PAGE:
«NISPAcee Journal of Public Administration and Policy»:
Information For Contributors
The NISPAcee Journal of Public Administration and Policy is devoted to public administration and public policy issues in Central and Eastern Europe. Papers based on empirical research or papers developing the theory with focus on the region are the main target for the Journal.
Decisions about the publication of a manuscript are based on the recommendation of the editor-in-chief and an additional review process conducted by two appropriate specialists from a relevant field.
Submissions should not have been published previously and should not be under consideration for publication elsewhere. Papers presented at a professional conference qualify for consideration. The submission of manuscripts that have undergone substantial revision after having been presented at a professional meeting is encouraged.
Standard Structure of a Paper
The title should be a brief phrase adequately describing the content of the paper.
An abstract is a summary of the information in a document. The abstract should not exceed 3 600 characters (including spaces). It should be designed to clearly define the contents of the paper. The abstract should:
- (I) state the principal objectives and scope of the research;
- (II) describe the methodology employed;
- (III) summarise results and findings; and
- (IV) state the principal conclusions.
References to literature, bibliographic information, figures or tables should not be included in the abstract.
Points for Practitioners
This part of the paper is to inform about the valuable and potential usability of the aspects and results of the paper for practitioners in public administration and public policy in case it is relevant. It should not exceed 1800 characters (including spaces).
Few keywords that characterize the topic of the article.
The introduction should supply sufficient background information on the topic and also provide the rationale for the present study. Suggested guidelines are as follows:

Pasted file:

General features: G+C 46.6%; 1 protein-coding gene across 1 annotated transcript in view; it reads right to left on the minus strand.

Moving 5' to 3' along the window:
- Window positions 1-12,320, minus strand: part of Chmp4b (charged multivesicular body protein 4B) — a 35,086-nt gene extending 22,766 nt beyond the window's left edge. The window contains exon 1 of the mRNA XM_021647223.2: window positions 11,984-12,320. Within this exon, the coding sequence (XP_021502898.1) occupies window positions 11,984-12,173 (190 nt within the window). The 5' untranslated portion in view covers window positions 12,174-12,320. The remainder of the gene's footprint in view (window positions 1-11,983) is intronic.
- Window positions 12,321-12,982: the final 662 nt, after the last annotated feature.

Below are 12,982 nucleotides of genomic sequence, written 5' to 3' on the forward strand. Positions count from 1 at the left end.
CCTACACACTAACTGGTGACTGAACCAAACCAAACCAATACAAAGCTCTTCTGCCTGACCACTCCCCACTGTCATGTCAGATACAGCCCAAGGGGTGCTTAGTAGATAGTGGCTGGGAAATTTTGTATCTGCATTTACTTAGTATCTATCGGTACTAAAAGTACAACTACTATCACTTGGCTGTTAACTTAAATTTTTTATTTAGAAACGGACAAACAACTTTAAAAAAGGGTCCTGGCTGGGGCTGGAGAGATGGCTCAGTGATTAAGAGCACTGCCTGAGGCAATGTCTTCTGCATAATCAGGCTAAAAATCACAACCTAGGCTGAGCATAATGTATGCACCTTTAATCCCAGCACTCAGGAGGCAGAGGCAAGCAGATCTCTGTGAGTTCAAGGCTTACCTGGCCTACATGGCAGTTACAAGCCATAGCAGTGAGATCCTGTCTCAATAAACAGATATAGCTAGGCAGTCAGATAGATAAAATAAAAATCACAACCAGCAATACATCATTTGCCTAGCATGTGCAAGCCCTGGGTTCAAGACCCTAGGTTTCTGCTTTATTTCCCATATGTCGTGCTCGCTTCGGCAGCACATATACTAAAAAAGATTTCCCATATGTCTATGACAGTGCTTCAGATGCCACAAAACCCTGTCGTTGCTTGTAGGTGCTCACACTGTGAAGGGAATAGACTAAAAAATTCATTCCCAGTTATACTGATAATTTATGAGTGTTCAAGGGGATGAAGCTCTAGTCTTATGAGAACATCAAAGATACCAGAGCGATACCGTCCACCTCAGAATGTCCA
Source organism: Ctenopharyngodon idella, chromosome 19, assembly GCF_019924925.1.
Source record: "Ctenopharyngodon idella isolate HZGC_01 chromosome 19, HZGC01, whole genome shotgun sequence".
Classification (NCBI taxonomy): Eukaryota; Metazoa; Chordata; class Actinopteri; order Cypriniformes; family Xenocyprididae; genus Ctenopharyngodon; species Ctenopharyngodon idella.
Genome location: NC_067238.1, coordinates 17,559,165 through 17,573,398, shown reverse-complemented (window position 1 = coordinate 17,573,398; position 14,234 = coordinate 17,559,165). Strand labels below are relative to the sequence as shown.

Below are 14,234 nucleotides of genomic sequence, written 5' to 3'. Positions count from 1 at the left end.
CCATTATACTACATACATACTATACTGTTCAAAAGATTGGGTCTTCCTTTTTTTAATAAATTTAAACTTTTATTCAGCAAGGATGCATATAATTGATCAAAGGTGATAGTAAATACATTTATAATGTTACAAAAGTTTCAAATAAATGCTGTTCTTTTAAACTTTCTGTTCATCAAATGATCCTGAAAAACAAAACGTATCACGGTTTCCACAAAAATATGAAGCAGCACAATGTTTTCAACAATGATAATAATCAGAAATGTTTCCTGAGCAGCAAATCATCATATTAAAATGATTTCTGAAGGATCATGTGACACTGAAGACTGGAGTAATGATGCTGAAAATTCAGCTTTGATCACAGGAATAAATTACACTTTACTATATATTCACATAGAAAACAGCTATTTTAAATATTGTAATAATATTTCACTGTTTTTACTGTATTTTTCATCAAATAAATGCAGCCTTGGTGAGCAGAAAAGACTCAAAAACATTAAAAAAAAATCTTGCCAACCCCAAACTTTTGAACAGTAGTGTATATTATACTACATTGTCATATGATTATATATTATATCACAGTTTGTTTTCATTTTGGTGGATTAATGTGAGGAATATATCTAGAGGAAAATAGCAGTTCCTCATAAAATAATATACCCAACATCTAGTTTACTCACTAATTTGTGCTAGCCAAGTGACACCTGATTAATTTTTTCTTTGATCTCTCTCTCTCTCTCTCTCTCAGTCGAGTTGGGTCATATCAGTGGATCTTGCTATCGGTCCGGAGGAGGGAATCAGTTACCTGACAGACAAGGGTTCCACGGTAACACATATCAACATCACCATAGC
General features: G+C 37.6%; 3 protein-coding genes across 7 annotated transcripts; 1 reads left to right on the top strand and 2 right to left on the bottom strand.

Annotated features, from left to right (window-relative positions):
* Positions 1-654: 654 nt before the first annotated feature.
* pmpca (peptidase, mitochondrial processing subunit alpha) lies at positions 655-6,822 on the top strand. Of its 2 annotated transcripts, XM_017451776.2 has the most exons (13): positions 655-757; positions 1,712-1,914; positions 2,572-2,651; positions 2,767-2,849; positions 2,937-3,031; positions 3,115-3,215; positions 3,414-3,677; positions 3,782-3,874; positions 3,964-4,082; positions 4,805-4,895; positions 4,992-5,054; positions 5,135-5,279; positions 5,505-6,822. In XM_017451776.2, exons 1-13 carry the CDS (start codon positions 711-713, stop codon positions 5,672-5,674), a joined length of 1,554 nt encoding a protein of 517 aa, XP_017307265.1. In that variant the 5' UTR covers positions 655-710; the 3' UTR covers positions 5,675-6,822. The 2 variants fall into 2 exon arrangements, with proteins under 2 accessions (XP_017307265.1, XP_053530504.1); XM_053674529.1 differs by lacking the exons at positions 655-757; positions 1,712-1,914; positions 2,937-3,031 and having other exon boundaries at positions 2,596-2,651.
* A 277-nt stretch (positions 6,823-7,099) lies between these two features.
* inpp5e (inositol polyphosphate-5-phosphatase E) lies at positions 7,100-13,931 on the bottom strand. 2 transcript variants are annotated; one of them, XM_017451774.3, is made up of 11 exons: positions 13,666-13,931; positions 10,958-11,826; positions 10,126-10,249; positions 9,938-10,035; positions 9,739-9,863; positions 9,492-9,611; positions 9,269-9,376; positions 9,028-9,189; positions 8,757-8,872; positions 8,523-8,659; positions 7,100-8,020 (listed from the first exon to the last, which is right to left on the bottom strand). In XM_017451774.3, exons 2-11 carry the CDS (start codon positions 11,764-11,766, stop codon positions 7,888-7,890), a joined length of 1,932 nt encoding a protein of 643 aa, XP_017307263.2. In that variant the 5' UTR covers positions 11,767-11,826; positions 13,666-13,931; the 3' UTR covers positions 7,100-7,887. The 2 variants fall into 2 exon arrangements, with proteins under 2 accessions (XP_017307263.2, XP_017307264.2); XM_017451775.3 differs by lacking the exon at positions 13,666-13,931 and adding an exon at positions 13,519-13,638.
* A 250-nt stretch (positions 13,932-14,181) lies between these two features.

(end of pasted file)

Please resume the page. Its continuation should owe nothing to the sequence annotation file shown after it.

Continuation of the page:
- (I) the introduction should first clearly present the nature and scope of the problem that was researched;
- (II) it should provide an overview of the pertinent literature used;
- (III) it shouldstate the research methodology employed and, if necessary, the reasons for using a particular method; and
- (IV) the principal results of the investigation should be stated.
This section should contain an overall description of the topic and present data gathered during the research project. The manuscript should utilise representative data rather than repetitive information. Data that will be referenced several times in the text should be provided in tables or graphs. All data, repetitive or otherwise, should be meaningful. Results must be clearly and simply stated as the section comprises innovative research findings for an international community of academics and practitioners.
This section presents principles, relationships, and generalisations indicated by the researchers findings. This should not restate information present in the results section, but should:
- (I) point out any exceptions or lack of correlation;
- (II) define unresolved issues;
- (III) show how the results and interpretations agree (or contrast) with previously published work;
- (IV) discuss the theoretical implications of the work, and any possible practical applications;
(V) summarise the evidence for each conclusion.
The primary purpose of the discussion section is to show the relationships among facts that have been observed during the course of research. The discussion section should end with a short summary or conclusion regarding the significance of the work.
Assistance received from any individual who contributed significantly to the work or to the interpretation of the work and/or outside financial assistance, such as grants, contracts, or fellowships, must be acknowledged.
Only significant, published references should be cited. References to unpublished data, papers in press, abstracts, theses, and other secondary materials should not be listed in the references section. If such a reference is essential, it may be added parenthetically or as a footnote in the text. Secondly, authors should verify all references against the original publication prior to submitting the manuscript. Stylistically, authors should utilise the in-text parenthetical reference system with complete references alphabetised at the end of the text.